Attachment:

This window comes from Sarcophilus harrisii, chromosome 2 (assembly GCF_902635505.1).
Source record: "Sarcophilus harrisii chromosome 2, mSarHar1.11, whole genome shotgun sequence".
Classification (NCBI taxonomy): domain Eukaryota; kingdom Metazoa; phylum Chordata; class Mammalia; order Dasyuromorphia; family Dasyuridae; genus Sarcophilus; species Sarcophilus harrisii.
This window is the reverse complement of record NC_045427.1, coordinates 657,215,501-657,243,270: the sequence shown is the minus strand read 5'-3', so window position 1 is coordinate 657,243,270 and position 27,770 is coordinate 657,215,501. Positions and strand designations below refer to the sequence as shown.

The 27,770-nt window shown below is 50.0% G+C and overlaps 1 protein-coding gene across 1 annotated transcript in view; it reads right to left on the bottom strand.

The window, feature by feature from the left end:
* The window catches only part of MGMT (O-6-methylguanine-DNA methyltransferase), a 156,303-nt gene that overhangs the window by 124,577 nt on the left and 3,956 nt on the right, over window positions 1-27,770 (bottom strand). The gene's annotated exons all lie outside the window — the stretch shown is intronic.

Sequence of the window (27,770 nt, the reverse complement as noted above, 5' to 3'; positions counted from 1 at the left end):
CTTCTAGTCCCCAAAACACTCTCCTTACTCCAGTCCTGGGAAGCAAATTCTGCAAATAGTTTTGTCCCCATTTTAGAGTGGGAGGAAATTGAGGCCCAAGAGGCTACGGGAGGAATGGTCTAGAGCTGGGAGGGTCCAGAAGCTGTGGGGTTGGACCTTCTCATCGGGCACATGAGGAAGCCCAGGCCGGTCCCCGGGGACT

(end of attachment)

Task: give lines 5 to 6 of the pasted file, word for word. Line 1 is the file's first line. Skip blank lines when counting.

The 27,770-nt window shown below is 50.0% G+C and overlaps 1 protein-coding gene across 1 annotated transcript in view; it reads right to left on the bottom strand.

The window, feature by feature from the left end: